|Parent house||Nikki clan (Seiwa Genji)|
|Founding year||16th century|
In the Edo period, the Sakakibara were identified as one of the fudai or insider daimyō clans which were hereditary vassals or allies of the Tokugawa clan, in contrast with the tozama or outsider clans. The Sakakibara were one of the four families who enjoyed the privilege of providing a regent during the minority of a Shogun.
Sakakibara clan branches
The fudai Sakakibara clan originated in the 16th century. Their elevation in status dates from 1586.
The family was descended from Nikki Sadanaga of the Seiwa Genji branch of the Minamoto clan. The first to take the name Sakakibara was Sadanaga's son, who resided in Sakakibara in Ise Province. He took the name Sakakibara Toshinaga.
Sakakibara Yasumasa (1548–1606) was an ally of Tokugawa Ieyasu in the Sengoku period. After the Battle of Sekigahara, he was granted a special honor; and the name by which he is known today dates from that time. He was granted the right to use one of Ieyasu's name characters – Yasumasa. Along with Sakai Tadatsugu, Ii Naomasa and Honda Tadakatsu, he was known as one of the "four heavenly kings of the Tokugawa" (Tokugawa shi-tennō). The sobriquet described four men who were each famously known for their loyal support for the Tokugawa clan.
In a last move of the shogunate, the clan was settled in 1741 at Takada Domain (150,000 koku) in Echigo Province. Takada became a Tokugawa power center during the Boshin War; and afterwards, Takada became a detention center for defeated samurai of the Aizu domain.
Notable members of the clan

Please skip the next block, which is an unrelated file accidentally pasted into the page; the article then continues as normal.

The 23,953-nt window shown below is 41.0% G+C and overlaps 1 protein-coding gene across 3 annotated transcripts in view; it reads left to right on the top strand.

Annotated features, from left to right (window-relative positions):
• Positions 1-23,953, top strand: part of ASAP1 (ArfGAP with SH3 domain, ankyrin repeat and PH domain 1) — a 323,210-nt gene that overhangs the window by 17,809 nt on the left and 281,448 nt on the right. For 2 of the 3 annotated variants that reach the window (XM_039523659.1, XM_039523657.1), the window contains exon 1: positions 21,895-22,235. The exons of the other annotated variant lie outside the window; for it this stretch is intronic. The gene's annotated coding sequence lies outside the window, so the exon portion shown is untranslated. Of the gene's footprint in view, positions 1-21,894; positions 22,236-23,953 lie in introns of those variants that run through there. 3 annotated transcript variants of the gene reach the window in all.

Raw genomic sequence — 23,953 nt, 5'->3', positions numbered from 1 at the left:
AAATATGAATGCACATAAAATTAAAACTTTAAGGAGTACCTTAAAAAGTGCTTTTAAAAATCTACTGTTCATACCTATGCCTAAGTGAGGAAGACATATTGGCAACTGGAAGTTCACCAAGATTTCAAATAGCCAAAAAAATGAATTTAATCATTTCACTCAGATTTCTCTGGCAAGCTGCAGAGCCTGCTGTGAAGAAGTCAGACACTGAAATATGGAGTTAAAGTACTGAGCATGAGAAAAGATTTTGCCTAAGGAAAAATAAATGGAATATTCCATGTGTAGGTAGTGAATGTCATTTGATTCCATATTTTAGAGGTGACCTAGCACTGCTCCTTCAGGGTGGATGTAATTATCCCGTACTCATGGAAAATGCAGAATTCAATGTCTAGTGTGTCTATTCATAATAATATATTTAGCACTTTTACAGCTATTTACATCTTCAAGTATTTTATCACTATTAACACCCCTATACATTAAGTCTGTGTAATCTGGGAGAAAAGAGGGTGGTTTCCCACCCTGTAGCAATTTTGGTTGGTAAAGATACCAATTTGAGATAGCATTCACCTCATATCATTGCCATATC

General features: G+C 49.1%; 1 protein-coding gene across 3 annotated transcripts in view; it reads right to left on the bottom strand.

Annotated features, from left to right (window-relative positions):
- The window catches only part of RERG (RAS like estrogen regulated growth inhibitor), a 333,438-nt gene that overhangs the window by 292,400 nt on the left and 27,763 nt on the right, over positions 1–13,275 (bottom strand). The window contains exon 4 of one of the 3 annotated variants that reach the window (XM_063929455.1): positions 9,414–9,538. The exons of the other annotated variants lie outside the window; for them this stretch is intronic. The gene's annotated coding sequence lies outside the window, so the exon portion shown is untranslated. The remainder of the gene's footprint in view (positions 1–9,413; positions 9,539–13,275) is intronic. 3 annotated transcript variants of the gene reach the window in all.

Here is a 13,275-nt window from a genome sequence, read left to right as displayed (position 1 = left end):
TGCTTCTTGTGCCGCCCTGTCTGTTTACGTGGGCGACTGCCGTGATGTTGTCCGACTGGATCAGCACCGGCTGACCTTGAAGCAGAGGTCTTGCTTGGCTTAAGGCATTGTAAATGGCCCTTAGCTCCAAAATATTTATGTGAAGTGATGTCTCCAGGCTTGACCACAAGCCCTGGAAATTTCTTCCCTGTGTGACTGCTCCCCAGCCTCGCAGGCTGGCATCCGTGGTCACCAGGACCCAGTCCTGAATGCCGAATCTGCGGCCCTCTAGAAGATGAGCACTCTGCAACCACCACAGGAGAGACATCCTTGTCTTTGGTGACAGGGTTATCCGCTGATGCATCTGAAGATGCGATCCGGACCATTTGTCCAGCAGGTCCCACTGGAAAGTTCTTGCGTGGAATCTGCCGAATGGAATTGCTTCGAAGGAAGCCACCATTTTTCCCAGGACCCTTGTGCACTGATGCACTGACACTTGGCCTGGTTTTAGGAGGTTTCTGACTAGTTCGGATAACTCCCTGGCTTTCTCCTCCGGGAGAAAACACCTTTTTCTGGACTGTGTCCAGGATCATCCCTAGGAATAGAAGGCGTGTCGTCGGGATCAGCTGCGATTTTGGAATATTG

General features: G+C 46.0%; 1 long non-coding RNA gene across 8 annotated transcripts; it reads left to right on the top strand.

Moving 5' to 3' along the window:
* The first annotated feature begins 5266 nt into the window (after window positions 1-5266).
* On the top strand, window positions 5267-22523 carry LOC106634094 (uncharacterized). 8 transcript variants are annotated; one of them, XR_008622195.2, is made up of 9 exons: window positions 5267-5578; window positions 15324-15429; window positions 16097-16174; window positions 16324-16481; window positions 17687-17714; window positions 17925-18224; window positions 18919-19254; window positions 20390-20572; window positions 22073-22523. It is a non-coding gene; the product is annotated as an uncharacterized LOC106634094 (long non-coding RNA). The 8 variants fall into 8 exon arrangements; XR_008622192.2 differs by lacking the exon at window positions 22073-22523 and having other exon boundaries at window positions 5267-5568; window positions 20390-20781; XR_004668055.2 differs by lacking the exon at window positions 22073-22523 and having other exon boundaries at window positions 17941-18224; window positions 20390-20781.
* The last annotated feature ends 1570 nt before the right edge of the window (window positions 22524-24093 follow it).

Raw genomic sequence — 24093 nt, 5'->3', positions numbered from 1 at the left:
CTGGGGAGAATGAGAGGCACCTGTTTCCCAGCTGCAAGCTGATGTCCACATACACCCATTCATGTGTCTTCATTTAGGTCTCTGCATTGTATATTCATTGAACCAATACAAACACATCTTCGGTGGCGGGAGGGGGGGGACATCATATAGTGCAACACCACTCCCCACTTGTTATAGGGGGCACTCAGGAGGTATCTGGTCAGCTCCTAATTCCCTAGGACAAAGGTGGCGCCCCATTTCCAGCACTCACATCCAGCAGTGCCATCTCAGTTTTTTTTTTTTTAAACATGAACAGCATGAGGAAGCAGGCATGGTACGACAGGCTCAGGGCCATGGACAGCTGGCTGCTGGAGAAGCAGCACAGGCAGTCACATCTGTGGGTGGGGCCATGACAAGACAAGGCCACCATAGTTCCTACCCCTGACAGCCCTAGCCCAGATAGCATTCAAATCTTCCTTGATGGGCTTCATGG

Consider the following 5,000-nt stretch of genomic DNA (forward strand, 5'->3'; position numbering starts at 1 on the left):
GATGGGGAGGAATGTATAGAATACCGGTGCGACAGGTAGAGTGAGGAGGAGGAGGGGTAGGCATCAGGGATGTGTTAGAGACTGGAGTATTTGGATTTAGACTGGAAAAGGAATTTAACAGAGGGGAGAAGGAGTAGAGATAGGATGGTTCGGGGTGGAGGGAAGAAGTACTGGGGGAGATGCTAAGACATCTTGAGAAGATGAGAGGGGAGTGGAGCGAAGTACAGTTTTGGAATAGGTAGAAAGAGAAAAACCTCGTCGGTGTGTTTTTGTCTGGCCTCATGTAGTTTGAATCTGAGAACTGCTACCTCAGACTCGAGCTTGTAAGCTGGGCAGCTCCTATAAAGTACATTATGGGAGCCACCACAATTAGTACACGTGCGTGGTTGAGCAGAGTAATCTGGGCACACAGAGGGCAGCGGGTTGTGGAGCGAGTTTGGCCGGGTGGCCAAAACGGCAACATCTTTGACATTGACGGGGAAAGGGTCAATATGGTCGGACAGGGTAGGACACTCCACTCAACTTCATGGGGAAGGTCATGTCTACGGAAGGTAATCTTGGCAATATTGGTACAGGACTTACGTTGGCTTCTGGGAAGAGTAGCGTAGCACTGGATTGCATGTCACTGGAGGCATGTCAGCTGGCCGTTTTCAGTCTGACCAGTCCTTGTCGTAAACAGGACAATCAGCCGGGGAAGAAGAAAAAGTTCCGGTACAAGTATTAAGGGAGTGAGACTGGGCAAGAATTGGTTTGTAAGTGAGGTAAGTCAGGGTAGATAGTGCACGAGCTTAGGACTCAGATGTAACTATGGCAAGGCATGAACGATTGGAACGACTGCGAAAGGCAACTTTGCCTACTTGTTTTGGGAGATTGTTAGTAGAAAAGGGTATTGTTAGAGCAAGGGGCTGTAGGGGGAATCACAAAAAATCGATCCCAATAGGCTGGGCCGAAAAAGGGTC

- Sakakibara Kenkichi, 1830–, kendo
- Alpert, Georges. (1888). Ancien Japon, p. 77, at Google Books
- Rein, Johannes Justus. (1884). Japan: Travels and Researches Undertaken at the Cost of the Prussian Government, p. 322, at Google Books
- Papinot, Jacques. (2003) Nobiliare du Japon – Sakakibara, p. 55; Papinot, Jacques Edmond Joseph. (1906). Dictionnaire d’histoire et de géographie du Japon. (in French/German).
- Plutschow, Herbert. (1995). Japan's Name Culture: The Significance of Names in a Religious, Political and Social Context, p. 53, at Google Books – Ieyasu gave him the "Yasu-" in his name.
- Nussbaum, Louis Frédéric et al. (2005). "Sakakibara Yasumasa" in Japan Encyclopedia, p. 811, at Google Books
- Iwao, Seiichi. (2002). "Shirakawa-han" in Dictionnaire historique du Japon, Vol. II, p. 2477, at Google Books
- Nussbaum, "Takada" at Japan Encyclopedia, p. 931, at Google Books
- Appert, Georges and H. Kinoshita (1888). Ancien Japon. Tokyo: Imprimerie Kokubunsha. OCLC 472114936
- Iwao, Seiichi with Teizō Iyanaga, Susumu Ishii, Shōichirō Yoshida et al. (2002). Dictionnaire historique du Japon Vol. I and Vol. II. Paris: Maisonneuve & Larose. ISBN 978-2-7068-1632-1; OCLC 51096469
- Nussbaum, Louis Frédéric and Käthe Roth (2005). Japan Encyclopedia. Cambridge: Harvard University Press. ISBN 978-0-674-01753-5; OCLC 48943301
- Papinot, Edmond (1910). Historical and Geographical Dictionary of Japan. Tokyo: Librarie Sansaisha. OCLC 5435325
- Papinot, Jacques Edmond Joseph. (1906). Dictionnaire d’histoire et de géographie du Japon. Tokyo: Librarie Sansaisha. OCLC 604321634
- Plutschow, Herbert (1995). "apan's Name Culture: The Significance of Names in a Religious, Political and Social Context. London: Routledge. ISBN 978-1-873-41042-4; OCLC 477058896